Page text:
Posts Tagged ‘convicts’

Let’s turn to a little background on the subject of penal transportation. It is a subject that will soon come to play a major role in our History of Australia journey.  Let’s turn to England in the late 16th and 17th Century…

In 1600 the population of England and Wales is growing along with the port of London and London itself, the latter reaching a population of half a million towards the end of the 1600’s. The English nation, as it moves from Elizabethan times, is also becoming wealthier with the advent of improved trade and the establishment of new industries.

However, beneath this economic success, there are social tensions. England at this time is a land of “haves”, and “have nots”. The “have nots”, or poor account for some fifty percent of the population (for example, the latter were unable to afford to eat meat more than once per week). It was an issue that parliament sought to address in the latter part of the 16th century.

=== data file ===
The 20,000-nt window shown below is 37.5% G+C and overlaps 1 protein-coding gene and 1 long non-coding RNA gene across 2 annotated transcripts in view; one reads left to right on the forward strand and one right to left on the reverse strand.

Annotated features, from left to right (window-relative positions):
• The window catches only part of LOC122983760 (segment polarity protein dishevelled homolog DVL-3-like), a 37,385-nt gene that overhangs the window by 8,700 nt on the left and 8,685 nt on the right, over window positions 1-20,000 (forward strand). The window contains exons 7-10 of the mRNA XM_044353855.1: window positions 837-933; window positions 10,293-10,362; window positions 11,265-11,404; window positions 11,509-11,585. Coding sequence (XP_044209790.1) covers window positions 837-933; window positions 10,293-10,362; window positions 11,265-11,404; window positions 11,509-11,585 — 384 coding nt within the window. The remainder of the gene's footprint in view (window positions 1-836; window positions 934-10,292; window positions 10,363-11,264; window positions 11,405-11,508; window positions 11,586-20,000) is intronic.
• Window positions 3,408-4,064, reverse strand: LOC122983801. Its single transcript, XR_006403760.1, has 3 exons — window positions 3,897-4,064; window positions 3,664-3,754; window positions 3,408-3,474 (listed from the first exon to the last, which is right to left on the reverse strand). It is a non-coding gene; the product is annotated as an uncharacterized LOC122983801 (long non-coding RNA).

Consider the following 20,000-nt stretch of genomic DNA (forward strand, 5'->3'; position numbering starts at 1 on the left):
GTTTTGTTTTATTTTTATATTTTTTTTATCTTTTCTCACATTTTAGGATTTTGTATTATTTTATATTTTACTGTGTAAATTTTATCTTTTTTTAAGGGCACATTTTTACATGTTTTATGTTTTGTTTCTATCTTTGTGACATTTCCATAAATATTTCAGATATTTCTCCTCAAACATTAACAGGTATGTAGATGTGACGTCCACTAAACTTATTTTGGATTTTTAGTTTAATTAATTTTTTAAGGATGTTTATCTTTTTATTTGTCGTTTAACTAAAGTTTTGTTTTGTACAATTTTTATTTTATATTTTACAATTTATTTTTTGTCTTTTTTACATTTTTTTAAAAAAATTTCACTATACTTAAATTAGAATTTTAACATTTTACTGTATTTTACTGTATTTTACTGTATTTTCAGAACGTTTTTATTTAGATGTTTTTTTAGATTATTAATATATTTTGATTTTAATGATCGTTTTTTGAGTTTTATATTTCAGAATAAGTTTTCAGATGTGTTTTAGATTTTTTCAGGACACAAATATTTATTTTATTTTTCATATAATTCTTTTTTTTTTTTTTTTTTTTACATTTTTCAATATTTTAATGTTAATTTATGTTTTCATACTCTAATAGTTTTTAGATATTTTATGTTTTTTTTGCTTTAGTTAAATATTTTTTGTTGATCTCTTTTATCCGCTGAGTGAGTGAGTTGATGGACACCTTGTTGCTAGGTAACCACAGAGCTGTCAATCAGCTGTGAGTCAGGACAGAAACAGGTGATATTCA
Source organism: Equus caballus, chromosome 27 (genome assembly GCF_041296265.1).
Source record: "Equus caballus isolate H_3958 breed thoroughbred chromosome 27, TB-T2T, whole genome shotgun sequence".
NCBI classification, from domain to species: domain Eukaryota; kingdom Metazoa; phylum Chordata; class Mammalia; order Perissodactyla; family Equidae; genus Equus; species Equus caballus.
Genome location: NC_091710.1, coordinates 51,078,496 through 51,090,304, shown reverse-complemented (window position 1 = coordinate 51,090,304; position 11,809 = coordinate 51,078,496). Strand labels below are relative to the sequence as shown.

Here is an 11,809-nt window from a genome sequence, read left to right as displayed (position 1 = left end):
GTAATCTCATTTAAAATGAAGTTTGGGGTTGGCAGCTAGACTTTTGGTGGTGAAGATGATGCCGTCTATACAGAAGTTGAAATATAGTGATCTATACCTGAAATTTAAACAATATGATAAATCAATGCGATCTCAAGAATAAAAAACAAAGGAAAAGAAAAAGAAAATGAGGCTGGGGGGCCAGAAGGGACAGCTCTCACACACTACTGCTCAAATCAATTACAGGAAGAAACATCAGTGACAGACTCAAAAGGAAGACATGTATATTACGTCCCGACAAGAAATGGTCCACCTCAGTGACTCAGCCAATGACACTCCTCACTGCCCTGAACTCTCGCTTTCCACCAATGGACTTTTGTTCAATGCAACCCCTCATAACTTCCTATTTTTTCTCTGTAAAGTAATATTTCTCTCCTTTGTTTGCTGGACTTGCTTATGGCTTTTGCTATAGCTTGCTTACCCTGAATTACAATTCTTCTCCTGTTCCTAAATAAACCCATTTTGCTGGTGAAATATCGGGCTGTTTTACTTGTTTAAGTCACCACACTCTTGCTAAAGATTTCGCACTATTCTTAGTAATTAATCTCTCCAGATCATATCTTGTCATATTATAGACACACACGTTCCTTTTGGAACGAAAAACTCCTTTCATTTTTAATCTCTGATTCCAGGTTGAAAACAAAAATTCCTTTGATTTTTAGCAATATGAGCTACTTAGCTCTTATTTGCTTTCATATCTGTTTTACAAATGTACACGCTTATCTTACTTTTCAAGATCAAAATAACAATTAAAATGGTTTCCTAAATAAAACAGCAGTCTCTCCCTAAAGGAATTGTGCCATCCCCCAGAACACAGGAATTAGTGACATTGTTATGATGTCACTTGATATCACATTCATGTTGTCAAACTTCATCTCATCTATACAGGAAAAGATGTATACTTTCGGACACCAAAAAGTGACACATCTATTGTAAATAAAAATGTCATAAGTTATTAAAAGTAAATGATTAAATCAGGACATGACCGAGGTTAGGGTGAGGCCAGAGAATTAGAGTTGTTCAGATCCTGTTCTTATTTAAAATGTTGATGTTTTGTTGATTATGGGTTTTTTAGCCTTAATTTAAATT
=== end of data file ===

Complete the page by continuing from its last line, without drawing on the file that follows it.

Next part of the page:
In 1601 the first overseers of the poor is appointed by Parliament as a part of a series of Poor Laws. The 1601 Act creates a national requirement for compulsory local taxes to fund support of the poor. Although support was a little different in those days. Help typically came in two completely different ways – for the infirmed and deserving unemployed, daily support in the form of food, while for the vagrant a good whipping or incarceration in a local correctional institution was provided.